This combination of radical politics and popular piety might seem unusual to some in the US, but this is what I have seen among many people here. This is also what makes Dorothy Day such an attractive witness; she was just as comfortable saying the Rosary and going to Mass as she was speaking out for the poor and standing on a picket line.

But now – How can I make both piety and commitment to the poor more central in my daily life?

Friday, January 04, 2008

A New Year

I spent New Year’s Eve and New Year’s Day in Dulce Nombre de Copán. Padre Efraín celebrated Mass at 10 pm on the Eve and at 9:00 in the morning.

In the afternoon I joined him and some others for a Mass in a remote village, Vega Redonda. In the small church, lit only with a Coleman lantern, Mass was celebrated. The music was good, with three instrumentalists – even though they sang a Gloria in place of the Alleluia. (Oh, the need for formation in liturgy.)

I had several opportunities to speak with Padre Efraín, who has a strong desire to develop the spiritual and physical lives of the parish. He plans to form a formation team to help develop materials and leaders for religious education and for the base communities in the parish. He also hopes to work on improving the lives of the people with workshops in vegetable gardens and in the construction and use of small silos for grain.

Pade Efráin gave me a ride back to Santa Rosa since he had some chores to do and was leaving a young man at the bus terminal who was going to the north coast to volunteer for a short time with a team who reach out to young people – a local missionary.

The weekend before New Year’s Eve I spent in Camalote, in the municipality of Dolores. I first participated in the meeting of leaders in the area. Sunday morning they had me preach at the Celebration of the Word. There were not a lot of people there but it is the time of the coffee harvest and Christmas vacation. But what struck me was that I was prayed for twice during the celebration. It is humbling to be prayed for so earnestly.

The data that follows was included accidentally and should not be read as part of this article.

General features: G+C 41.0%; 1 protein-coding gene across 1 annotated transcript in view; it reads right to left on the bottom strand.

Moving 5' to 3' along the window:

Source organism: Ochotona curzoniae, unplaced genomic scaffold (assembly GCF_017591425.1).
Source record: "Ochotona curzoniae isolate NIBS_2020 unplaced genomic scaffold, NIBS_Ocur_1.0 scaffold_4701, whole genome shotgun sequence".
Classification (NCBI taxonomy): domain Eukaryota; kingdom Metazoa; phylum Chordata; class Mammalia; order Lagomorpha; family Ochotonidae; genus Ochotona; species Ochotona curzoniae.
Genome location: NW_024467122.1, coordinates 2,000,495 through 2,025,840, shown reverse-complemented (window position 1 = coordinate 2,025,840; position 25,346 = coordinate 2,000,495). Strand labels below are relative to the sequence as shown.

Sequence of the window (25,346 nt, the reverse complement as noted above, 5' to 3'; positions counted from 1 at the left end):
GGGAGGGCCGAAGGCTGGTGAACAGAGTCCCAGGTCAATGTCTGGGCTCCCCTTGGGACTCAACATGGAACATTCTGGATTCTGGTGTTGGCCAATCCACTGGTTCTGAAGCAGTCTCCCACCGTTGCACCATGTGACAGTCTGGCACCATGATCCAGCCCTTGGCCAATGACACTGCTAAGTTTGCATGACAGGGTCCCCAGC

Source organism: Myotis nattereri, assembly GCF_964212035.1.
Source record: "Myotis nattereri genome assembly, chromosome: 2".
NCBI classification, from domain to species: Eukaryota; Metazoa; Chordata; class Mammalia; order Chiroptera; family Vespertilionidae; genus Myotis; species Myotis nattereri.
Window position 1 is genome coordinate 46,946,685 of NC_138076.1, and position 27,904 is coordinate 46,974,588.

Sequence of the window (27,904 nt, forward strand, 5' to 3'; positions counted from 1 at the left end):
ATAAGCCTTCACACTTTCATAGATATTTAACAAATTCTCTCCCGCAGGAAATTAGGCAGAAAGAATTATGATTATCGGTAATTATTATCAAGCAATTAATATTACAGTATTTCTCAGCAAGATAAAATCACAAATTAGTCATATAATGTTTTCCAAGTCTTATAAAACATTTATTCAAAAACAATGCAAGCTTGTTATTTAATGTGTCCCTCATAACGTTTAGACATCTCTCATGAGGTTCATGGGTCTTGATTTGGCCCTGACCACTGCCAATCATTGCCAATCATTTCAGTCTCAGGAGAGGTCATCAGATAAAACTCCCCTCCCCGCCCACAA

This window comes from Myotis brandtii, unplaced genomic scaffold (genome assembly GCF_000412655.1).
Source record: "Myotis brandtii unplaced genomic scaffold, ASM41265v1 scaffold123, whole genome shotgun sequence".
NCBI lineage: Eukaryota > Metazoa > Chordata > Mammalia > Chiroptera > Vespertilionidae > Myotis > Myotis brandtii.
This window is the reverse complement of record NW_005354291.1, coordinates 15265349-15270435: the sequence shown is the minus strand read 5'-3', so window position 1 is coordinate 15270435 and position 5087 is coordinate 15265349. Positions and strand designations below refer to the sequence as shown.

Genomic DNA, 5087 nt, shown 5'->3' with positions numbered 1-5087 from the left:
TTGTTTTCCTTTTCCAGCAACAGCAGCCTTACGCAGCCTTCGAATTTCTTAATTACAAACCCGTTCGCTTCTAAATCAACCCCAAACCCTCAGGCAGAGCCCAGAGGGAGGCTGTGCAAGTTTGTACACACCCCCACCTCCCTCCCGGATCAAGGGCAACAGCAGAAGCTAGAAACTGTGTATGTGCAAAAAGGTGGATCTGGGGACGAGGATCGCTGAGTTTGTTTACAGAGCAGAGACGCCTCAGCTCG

What became clearer is that I am hear as a missionary, one sent by God to help reveal where God is present here and to help all of us see and experience God’s love in our midst. It’s a call to go out and spread the Good News.

There are lots of ways to do this. Wednesday night when I went to Weekend’s Pizza for a meal to celebrate the new year, I ate with some US families who work with Protestant groups here. I had met them before. I invited Trish, the wife of one family, to join me the next day to visit with the kids in Hogar San José, a home for malnourished kids under five run by Mother Teresa’s Missionaries of Charity. I had gone there a few times in the first month I was here and had visited during the week after Christmas.

The kids are energetic, to say the least, and long for human warmth. There are about five workers who care for forty kids. They were all over me and Trish. After a while they quieted down, but still wanted to be lifted up into the air. We stayed until the kids were put in their beds for a nap after lunch.

Last week I had seen one child, named Valentín – very thin, with twisted limbs, who can neither walk or speak. He does get around and is somewhat responsive to attention. I found out Thursday that he is nine years old. His presence really touched me. Perhaps he reminded me of John Hadwiger who often came to Mass at St. Thomas with his mother, Ellen. John is seriously disabled but very responsive. Whenever I would go over and greet him he would say, “I missed you.” He also often would respond very appropriately - and loudly – during Mass. I hope I get to see him and his mother when I get to Ames later this month. (See the photo for the three of us:

A New Year
– a time to reach out, to be missionaries,
– a time to be grateful for the prayers of the poor,
– a time to let oneself be touched by the needs of the disabled,
– a time to be give thanks to God and respond in love.